Arturo Lopez-Levy argues that despite Cuba’s “irresponsible” decision to send obsolete weapons to North Korea, possibly violating UN Security Council sanctions, the United States should not be deterred in continuing the ongoing migration talks with Cuba, one of the few instances of dialogue between the two countries. Instead of bowing down to pressure to end these talks, Lopez-Levy assesses that the U.S. has the ability and opportunity to follow through with this planned dialogue as an effort to “correct its flawed policy towards Cuba” while also “demanding application of the UN resolutions.”
End the Emotional Embargo against Cuba, Gil Cisneros and Wayne Trujillo, The Denver Business Journal
Gil Cisneros and Wayne Trujillo of the Denver-based The Chamber of the Americas express how criticism of the Chamber’s upcoming trip to Cuba highlights the “interminable feud with Fidel Castro” that Cuban-American émigrés remain engaged in, despite the fact that their “political cachet has diminished”. In addition, the authors state that the embargo is a relic of the Cold War that serves “no purpose or logic, save as an outlet for the frustration and bitterness of a small and previously potent political interest” and ultimately hurts the Cuban people rather than Cuba’s government.
Cuban skateboarders defy the times, Peter Orsi, Associated Press
AP’s Peter Orsi looks at skateboarding culture in Havana, and how it has changed since the sport’s introduction in Cuba nearly three decades ago. Orsi notes that skateboarding is now seen as an acceptable sport, in contrast to the past, when skateboarders were seen as “socially suspicious.” Still, challenges remain, such as obtaining skateboards, which are largely too expensive to purchase, and finding adequate areas to skateboard.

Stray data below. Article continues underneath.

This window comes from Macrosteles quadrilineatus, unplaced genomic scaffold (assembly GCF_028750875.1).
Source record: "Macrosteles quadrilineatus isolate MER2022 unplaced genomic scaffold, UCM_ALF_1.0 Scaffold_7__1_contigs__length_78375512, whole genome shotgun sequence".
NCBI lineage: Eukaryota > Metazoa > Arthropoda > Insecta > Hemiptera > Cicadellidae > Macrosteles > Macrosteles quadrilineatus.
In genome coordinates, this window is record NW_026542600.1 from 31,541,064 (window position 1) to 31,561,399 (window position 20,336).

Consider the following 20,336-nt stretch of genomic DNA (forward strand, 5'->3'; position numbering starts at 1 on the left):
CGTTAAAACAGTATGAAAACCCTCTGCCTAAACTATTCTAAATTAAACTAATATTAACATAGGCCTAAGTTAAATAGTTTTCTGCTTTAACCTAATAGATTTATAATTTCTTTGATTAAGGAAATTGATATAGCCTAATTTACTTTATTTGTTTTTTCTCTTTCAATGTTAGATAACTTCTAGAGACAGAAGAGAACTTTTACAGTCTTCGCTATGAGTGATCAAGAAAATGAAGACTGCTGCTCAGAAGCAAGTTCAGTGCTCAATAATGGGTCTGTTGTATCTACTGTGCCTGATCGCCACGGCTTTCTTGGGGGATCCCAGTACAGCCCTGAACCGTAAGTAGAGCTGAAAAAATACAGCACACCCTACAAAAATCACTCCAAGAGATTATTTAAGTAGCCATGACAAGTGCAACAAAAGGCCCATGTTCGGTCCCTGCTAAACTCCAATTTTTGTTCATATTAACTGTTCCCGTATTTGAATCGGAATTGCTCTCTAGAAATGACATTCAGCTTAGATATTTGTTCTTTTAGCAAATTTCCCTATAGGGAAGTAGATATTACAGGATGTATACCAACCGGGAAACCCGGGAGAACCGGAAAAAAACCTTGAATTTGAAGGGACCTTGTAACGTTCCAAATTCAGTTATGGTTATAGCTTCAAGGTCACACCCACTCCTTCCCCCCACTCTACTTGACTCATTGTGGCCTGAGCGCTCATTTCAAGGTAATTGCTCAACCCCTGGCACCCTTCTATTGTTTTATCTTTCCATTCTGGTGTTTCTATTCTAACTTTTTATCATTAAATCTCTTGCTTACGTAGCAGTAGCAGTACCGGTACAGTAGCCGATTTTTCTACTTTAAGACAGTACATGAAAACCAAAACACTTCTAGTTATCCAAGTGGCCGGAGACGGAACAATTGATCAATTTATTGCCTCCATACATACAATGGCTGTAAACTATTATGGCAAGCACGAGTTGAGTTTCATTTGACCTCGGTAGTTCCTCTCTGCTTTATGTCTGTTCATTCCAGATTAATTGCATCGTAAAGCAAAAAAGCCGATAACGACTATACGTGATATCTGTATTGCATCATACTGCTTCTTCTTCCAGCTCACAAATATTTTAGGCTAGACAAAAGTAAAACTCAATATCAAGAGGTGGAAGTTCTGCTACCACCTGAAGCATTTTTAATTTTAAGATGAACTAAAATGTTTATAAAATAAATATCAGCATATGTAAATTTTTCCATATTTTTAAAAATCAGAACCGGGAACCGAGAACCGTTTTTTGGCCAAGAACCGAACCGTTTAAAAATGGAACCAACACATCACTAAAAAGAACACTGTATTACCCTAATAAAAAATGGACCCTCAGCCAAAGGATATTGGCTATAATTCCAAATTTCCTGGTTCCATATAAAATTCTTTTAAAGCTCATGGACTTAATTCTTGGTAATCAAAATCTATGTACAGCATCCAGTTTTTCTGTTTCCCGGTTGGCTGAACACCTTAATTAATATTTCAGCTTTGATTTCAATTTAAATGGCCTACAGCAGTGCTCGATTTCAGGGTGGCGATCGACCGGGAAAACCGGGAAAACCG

Prison Pit: Welcome to the home of El Salvador’s most notorious gangs, Giles Clarke, “Vice”
Journalist Giles Clark gives a personal account of his trip to El Salvador, where he spoke with imprisoned gang members and documented the severe overcrowding in the country’s jails and prisons.
Honduras works to stop gang-related crimes and extortions, Ángel Servellón, InfoSur
Ángel Servellón examines threats against the gang truce in Honduras, and presents a collection of quotes from various experts and public policy figures in respect to ways to address violence. They note that drug-trafficking networks make violence reduction and the implementation of a gang truce more difficult there than in El Salvador, and highlight the need for reinsertion programs, social dialogue, and efforts against organized crime.